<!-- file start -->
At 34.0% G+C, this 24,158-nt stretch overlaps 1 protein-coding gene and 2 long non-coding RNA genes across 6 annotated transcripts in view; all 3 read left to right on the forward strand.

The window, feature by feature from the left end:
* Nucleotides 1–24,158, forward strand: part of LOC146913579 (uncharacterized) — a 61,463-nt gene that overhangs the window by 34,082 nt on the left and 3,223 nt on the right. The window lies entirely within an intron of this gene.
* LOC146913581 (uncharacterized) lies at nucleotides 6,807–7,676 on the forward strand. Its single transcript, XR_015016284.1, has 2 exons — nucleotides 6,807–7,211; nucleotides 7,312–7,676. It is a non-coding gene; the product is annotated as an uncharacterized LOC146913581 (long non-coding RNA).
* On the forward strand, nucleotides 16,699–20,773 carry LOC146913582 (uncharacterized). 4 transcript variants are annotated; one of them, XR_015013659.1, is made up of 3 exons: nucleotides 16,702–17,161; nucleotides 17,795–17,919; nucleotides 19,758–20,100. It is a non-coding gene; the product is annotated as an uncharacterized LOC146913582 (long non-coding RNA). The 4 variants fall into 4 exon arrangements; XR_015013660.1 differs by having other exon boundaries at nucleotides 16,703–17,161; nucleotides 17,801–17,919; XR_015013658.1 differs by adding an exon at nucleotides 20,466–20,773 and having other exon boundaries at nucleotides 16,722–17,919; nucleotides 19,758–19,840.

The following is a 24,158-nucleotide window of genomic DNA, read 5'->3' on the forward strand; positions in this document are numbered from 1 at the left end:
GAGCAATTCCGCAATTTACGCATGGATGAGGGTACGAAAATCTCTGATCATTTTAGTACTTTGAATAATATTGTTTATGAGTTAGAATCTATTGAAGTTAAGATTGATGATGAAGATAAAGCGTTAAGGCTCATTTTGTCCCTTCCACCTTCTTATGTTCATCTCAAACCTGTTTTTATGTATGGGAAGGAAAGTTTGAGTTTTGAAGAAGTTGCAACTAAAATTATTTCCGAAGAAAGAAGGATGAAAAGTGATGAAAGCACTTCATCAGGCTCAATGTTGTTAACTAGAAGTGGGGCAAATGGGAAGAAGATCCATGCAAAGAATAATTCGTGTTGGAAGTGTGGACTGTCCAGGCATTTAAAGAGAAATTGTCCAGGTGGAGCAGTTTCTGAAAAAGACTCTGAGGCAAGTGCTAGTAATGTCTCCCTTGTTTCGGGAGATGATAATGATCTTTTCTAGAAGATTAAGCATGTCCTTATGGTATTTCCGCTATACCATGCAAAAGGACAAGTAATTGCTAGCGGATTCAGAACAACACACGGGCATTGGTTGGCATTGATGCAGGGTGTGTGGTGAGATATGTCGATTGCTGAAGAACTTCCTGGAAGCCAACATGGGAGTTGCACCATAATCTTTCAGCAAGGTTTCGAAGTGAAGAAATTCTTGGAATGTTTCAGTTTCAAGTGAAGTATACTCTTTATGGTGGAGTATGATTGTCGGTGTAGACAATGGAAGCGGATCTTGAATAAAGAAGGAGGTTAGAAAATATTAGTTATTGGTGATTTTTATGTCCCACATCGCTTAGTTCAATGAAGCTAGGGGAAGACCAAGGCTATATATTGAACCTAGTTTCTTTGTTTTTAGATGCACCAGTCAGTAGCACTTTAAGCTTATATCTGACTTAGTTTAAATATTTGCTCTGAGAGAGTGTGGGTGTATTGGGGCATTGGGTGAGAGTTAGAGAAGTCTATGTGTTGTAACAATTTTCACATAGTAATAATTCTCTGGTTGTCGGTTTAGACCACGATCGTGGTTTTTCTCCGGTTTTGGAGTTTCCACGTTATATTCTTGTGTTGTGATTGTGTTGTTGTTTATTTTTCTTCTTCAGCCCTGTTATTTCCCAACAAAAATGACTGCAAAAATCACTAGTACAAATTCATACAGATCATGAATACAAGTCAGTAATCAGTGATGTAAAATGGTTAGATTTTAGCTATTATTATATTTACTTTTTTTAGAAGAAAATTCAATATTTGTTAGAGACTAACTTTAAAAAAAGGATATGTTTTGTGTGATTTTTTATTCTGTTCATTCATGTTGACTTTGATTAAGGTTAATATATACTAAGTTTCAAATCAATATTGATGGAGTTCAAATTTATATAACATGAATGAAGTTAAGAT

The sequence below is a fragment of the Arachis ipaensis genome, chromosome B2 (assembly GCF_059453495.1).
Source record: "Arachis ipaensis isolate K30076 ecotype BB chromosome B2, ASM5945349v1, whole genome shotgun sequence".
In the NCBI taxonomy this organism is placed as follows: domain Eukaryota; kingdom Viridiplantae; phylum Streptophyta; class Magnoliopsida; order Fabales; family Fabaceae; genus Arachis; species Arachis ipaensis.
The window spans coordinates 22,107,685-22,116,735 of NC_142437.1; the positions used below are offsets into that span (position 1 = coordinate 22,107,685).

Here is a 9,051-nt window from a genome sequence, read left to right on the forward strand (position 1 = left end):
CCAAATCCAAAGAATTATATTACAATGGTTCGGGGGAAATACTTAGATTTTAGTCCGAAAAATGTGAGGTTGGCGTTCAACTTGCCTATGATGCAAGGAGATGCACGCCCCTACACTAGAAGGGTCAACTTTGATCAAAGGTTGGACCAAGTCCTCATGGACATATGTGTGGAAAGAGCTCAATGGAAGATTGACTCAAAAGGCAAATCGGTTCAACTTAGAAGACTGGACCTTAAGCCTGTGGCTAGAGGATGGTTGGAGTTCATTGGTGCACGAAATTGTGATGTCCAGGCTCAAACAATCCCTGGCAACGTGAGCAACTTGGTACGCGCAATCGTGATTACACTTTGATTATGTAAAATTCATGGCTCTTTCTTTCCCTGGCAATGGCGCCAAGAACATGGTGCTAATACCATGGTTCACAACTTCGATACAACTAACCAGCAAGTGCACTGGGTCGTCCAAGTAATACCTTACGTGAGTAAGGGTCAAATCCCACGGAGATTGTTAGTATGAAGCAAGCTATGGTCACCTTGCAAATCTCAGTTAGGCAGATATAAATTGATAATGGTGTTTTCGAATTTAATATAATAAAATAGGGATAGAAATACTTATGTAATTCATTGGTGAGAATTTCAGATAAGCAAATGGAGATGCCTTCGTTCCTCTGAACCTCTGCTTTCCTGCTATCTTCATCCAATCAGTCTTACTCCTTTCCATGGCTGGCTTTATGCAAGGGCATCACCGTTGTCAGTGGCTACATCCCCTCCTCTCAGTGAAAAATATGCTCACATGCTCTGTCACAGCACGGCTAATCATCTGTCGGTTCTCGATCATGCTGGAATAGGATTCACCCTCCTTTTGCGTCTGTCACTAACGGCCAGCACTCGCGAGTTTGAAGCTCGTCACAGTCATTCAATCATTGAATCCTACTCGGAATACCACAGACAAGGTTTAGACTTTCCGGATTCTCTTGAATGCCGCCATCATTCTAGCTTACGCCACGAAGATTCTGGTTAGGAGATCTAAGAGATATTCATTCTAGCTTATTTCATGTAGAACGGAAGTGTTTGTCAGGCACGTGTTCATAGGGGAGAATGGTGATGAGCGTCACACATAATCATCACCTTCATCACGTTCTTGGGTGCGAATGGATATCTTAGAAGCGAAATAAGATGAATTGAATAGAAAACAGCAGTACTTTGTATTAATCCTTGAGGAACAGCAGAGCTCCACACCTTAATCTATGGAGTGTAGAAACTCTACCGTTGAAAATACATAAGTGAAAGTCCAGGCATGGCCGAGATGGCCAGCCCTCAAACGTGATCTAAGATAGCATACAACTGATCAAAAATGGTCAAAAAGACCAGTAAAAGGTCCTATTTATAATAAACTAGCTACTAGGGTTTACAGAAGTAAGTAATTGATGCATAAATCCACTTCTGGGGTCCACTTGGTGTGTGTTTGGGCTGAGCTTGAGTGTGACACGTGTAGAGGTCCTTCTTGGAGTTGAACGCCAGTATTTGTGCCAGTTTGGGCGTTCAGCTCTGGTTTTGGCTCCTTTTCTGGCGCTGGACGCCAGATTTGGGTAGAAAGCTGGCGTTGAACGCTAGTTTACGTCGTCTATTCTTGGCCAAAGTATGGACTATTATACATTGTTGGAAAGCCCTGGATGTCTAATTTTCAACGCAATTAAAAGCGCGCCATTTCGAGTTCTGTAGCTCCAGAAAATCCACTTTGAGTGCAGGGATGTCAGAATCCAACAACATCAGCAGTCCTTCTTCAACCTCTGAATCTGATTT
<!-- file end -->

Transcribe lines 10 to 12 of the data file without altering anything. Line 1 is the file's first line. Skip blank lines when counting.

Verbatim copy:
In the NCBI taxonomy this organism is placed as follows: domain Eukaryota; kingdom Viridiplantae; phylum Streptophyta; class Magnoliopsida; order Fabales; family Fabaceae; genus Arachis; species Arachis ipaensis.
The window spans coordinates 22,107,685-22,116,735 of NC_142437.1; the positions used below are offsets into that span (position 1 = coordinate 22,107,685).

Here is a 9,051-nt window from a genome sequence, read left to right on the forward strand (position 1 = left end):